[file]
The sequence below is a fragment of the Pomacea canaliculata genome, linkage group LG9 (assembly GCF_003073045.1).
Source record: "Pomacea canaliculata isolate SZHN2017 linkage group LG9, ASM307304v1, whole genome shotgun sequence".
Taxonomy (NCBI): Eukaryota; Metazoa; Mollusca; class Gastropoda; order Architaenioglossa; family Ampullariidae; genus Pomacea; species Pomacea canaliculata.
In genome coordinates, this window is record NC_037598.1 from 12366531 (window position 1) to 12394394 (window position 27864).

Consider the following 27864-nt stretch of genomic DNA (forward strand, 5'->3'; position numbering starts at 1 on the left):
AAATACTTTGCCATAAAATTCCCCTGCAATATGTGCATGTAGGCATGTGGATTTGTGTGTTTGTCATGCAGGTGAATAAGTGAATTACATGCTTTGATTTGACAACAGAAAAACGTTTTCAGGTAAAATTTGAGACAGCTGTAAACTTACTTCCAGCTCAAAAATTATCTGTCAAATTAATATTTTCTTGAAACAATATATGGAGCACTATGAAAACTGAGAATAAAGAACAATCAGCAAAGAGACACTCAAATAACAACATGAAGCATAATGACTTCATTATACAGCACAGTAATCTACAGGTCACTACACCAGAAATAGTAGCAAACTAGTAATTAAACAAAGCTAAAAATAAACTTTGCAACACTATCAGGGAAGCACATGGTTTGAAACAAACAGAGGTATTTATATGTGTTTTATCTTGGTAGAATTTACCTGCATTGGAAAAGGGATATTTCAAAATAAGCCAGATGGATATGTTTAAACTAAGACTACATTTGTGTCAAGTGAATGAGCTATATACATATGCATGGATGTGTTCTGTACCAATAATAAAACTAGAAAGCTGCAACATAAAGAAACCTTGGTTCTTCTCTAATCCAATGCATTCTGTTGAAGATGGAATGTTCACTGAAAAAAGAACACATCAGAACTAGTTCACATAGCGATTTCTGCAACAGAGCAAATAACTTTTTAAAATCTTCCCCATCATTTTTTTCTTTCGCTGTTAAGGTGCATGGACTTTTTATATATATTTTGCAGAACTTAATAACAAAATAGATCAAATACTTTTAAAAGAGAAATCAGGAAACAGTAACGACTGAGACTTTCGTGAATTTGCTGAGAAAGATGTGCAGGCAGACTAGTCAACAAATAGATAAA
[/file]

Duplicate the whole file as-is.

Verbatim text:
The sequence below is a fragment of the Pomacea canaliculata genome, linkage group LG9 (assembly GCF_003073045.1).
Source record: "Pomacea canaliculata isolate SZHN2017 linkage group LG9, ASM307304v1, whole genome shotgun sequence".
Taxonomy (NCBI): Eukaryota; Metazoa; Mollusca; class Gastropoda; order Architaenioglossa; family Ampullariidae; genus Pomacea; species Pomacea canaliculata.
In genome coordinates, this window is record NC_037598.1 from 12366531 (window position 1) to 12394394 (window position 27864).

Consider the following 27864-nt stretch of genomic DNA (forward strand, 5'->3'; position numbering starts at 1 on the left):
AAATACTTTGCCATAAAATTCCCCTGCAATATGTGCATGTAGGCATGTGGATTTGTGTGTTTGTCATGCAGGTGAATAAGTGAATTACATGCTTTGATTTGACAACAGAAAAACGTTTTCAGGTAAAATTTGAGACAGCTGTAAACTTACTTCCAGCTCAAAAATTATCTGTCAAATTAATATTTTCTTGAAACAATATATGGAGCACTATGAAAACTGAGAATAAAGAACAATCAGCAAAGAGACACTCAAATAACAACATGAAGCATAATGACTTCATTATACAGCACAGTAATCTACAGGTCACTACACCAGAAATAGTAGCAAACTAGTAATTAAACAAAGCTAAAAATAAACTTTGCAACACTATCAGGGAAGCACATGGTTTGAAACAAACAGAGGTATTTATATGTGTTTTATCTTGGTAGAATTTACCTGCATTGGAAAAGGGATATTTCAAAATAAGCCAGATGGATATGTTTAAACTAAGACTACATTTGTGTCAAGTGAATGAGCTATATACATATGCATGGATGTGTTCTGTACCAATAATAAAACTAGAAAGCTGCAACATAAAGAAACCTTGGTTCTTCTCTAATCCAATGCATTCTGTTGAAGATGGAATGTTCACTGAAAAAAGAACACATCAGAACTAGTTCACATAGCGATTTCTGCAACAGAGCAAATAACTTTTTAAAATCTTCCCCATCATTTTTTTCTTTCGCTGTTAAGGTGCATGGACTTTTTATATATATTTTGCAGAACTTAATAACAAAATAGATCAAATACTTTTAAAAGAGAAATCAGGAAACAGTAACGACTGAGACTTTCGTGAATTTGCTGAGAAAGATGTGCAGGCAGACTAGTCAACAAATAGATAAA